For 40 years, Penumbra Theatre Company in St. Paul has produced plays that speak to Black American life and culture. Normally, the seats would be filled at this time of year for performances of “Black Nativity,” the annual holiday show featuring gospel music, dance and some of the best singing in the Twin Cities. The pandemic has forced the theater to move the annual event to a shortened virtual concert.
Lou Bellamy started Penumbra Theatre in 1976, and it became one of the largest African American theaters in the country. Pulitzer Prize-winning playwright August Wilson started his career there. Just before the pandemic, Penumbra staged Claudia Rankine’s “The White Card” — a play about race, power and privilege in the art world.
Now behind its closed doors, this beloved Minnesota institution is embarking on a transformation.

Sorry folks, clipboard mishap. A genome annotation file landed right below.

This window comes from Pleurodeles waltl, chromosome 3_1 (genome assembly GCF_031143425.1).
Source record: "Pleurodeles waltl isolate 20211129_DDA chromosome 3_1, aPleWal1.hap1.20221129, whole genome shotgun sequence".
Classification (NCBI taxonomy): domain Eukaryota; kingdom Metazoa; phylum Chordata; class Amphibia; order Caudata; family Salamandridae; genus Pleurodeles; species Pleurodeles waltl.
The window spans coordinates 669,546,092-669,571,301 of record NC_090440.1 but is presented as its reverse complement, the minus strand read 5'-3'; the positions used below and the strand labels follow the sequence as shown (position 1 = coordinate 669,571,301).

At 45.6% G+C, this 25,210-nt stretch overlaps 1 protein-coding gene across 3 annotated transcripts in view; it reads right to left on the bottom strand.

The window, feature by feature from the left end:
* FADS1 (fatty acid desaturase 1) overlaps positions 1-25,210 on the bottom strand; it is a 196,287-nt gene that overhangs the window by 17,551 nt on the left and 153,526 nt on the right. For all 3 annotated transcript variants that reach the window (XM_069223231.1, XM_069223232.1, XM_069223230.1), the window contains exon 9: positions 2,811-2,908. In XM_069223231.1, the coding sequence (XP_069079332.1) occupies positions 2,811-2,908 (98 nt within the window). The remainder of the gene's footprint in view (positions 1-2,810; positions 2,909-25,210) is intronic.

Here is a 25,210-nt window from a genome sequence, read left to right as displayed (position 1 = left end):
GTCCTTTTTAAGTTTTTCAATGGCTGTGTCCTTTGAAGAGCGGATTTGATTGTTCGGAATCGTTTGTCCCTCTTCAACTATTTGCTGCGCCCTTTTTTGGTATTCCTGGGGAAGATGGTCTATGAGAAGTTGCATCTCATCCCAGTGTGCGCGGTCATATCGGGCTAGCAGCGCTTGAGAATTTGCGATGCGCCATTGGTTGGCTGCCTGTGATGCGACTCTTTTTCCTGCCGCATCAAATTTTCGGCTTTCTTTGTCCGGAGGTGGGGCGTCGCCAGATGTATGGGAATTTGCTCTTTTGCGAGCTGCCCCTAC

Sarah Bellamy, Lou’s daughter, took over as sole artistic director three years ago.
Under her leadership, the theater recently opened the Penumbra Center for Racial Healing.
This fall, after years of struggling financially, it received $4 million in grant funding, allowing it to dream big.
Angela Davis spoke with Sarah Bellamy about taking on this broader mission and about her own journey as a producer, writer and mother.
Sarah Bellamy is the artistic director at Penumbra Theatre Company in St. Paul.
To listen to the full conversation you can use the audio player above.
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